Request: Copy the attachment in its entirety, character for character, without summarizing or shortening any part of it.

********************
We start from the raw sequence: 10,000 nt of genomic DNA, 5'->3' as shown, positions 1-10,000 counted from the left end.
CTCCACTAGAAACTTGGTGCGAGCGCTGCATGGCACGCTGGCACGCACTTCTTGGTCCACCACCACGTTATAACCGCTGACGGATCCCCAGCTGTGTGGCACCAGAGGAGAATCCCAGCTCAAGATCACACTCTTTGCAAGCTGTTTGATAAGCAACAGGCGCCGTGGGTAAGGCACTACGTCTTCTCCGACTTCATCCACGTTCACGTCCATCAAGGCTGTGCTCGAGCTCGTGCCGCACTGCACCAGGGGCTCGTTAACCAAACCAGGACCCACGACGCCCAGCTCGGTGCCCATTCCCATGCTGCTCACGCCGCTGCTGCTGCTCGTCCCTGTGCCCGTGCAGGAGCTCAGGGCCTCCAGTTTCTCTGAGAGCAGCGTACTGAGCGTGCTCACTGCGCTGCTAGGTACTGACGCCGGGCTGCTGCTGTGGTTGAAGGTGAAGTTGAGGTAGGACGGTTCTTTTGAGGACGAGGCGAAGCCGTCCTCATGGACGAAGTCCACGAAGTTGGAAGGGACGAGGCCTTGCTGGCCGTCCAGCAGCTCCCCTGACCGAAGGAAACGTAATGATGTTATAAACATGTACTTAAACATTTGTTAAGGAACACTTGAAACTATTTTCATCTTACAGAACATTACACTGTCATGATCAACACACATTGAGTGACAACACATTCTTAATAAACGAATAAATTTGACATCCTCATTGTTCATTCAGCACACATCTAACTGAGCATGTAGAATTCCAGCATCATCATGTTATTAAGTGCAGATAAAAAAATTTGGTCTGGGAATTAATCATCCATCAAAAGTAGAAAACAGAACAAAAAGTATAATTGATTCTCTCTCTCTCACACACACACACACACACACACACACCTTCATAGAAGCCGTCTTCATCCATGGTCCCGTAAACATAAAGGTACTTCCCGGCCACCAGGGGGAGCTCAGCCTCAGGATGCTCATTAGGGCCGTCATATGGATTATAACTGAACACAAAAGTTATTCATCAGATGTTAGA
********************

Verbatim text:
We start from the raw sequence: 10,000 nt of genomic DNA, 5'->3' as shown, positions 1-10,000 counted from the left end.
CTCCACTAGAAACTTGGTGCGAGCGCTGCATGGCACGCTGGCACGCACTTCTTGGTCCACCACCACGTTATAACCGCTGACGGATCCCCAGCTGTGTGGCACCAGAGGAGAATCCCAGCTCAAGATCACACTCTTTGCAAGCTGTTTGATAAGCAACAGGCGCCGTGGGTAAGGCACTACGTCTTCTCCGACTTCATCCACGTTCACGTCCATCAAGGCTGTGCTCGAGCTCGTGCCGCACTGCACCAGGGGCTCGTTAACCAAACCAGGACCCACGACGCCCAGCTCGGTGCCCATTCCCATGCTGCTCACGCCGCTGCTGCTGCTCGTCCCTGTGCCCGTGCAGGAGCTCAGGGCCTCCAGTTTCTCTGAGAGCAGCGTACTGAGCGTGCTCACTGCGCTGCTAGGTACTGACGCCGGGCTGCTGCTGTGGTTGAAGGTGAAGTTGAGGTAGGACGGTTCTTTTGAGGACGAGGCGAAGCCGTCCTCATGGACGAAGTCCACGAAGTTGGAAGGGACGAGGCCTTGCTGGCCGTCCAGCAGCTCCCCTGACCGAAGGAAACGTAATGATGTTATAAACATGTACTTAAACATTTGTTAAGGAACACTTGAAACTATTTTCATCTTACAGAACATTACACTGTCATGATCAACACACATTGAGTGACAACACATTCTTAATAAACGAATAAATTTGACATCCTCATTGTTCATTCAGCACACATCTAACTGAGCATGTAGAATTCCAGCATCATCATGTTATTAAGTGCAGATAAAAAAATTTGGTCTGGGAATTAATCATCCATCAAAAGTAGAAAACAGAACAAAAAGTATAATTGATTCTCTCTCTCTCACACACACACACACACACACACACACCTTCATAGAAGCCGTCTTCATCCATGGTCCCGTAAACATAAAGGTACTTCCCGGCCACCAGGGGGAGCTCAGCCTCAGGATGCTCATTAGGGCCGTCATATGGATTATAACTGAACACAAAAGTTATTCATCAGATGTTAGA